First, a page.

The Geeks Who Leak

The President calls them a threat to national security. The Internet calls them heroes. A new wave of hacktivists is changing the way we handle secrets

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Photo-Illustration by Joe Magee for TIME. Swartz: Fred Benenson; Snowden: Guardian / Glenn Greenwald / Laura Poitras / EPA; Manning: Patrick Semansky / AP

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But among Snowden and Manning's age group, from 18 to 34, the numbers are much higher, with 43% saying Snowden should not be prosecuted. That hacktivist ethos is growing around the world, driven in large part by young hackers who are increasingly disrupting all manner of institutional power with online protest and Internet theft. "That's the most optimistic thing that is happening--the radicalization of the Internet-educated youth, people who are receiving their values from the Internet," said Julian Assange, the founder of WikiLeaks, in an April interview with Google executive chairman Eric Schmidt. "This is the political education of apolitical technical people. It is extraordinary."

The stories show up in newspapers and courtrooms on a daily basis. Just as Snowden flew to Hong Kong with his stolen cache, a 28-year-old hacker named Jeremy Hammond pleaded guilty in New York City on May 28 to stealing e-mails, credit-card information and documents from Stratfor Global Intelligence Service, a private consulting company. Hammond expressed little remorse for working with a hacking and activist collective known as Anonymous to break the law. "I did this because I believe people have a right to know what governments and corporations are doing behind closed doors," he wrote on a website after pleading guilty. "I did what I believe is right."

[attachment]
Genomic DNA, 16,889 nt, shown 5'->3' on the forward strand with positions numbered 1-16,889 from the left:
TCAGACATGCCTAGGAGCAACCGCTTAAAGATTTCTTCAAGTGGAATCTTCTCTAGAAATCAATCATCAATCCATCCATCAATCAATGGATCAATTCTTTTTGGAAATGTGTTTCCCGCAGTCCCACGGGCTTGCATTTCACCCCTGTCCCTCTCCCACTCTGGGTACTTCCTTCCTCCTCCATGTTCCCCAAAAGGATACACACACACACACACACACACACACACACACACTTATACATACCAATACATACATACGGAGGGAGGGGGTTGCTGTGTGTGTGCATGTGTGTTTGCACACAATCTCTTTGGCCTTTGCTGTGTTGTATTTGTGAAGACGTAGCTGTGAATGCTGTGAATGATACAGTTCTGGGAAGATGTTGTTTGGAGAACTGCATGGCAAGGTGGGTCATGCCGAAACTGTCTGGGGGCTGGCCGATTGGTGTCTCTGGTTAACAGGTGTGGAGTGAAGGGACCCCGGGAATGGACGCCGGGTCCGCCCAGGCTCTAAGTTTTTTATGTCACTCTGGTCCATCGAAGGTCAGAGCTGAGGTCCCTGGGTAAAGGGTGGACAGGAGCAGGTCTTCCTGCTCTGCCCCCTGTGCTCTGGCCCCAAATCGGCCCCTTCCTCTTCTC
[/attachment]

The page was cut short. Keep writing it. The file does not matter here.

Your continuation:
In recent years, Anonymous has targeted companies like MasterCard and trade groups like the Motion Picture Association of America for the alleged crime of opposing openness. They have staged protests against the rapid-transit system in the San Francisco Bay Area, when authorities shut down cellular service, and staged rallies around the world against Scientology, to protest the religion's aggressive protection of its secrets. In 2011, hackers claiming to be Anonymous stole personal details of 77 million Sony PlayStation accounts, shutting down the network for a month, in apparent protest of a prohibition the company had imposed on installing certain features on the devices' firmware.

Others have targeted academia and the law. Swartz, who committed suicide at the age of 26 in January while under federal indictment for hacking an academic computer, downloaded and publicly released millions of federal court documents from a U.S. court computer system in protest of a per-page fee for access. He was arrested for trying to download huge volumes of copyrighted academic articles from the costly JSTOR database at the Massachusetts Institute of Technology. "Those who have been locked out are not standing idly by," he had argued about the need to liberate information to the public domain.

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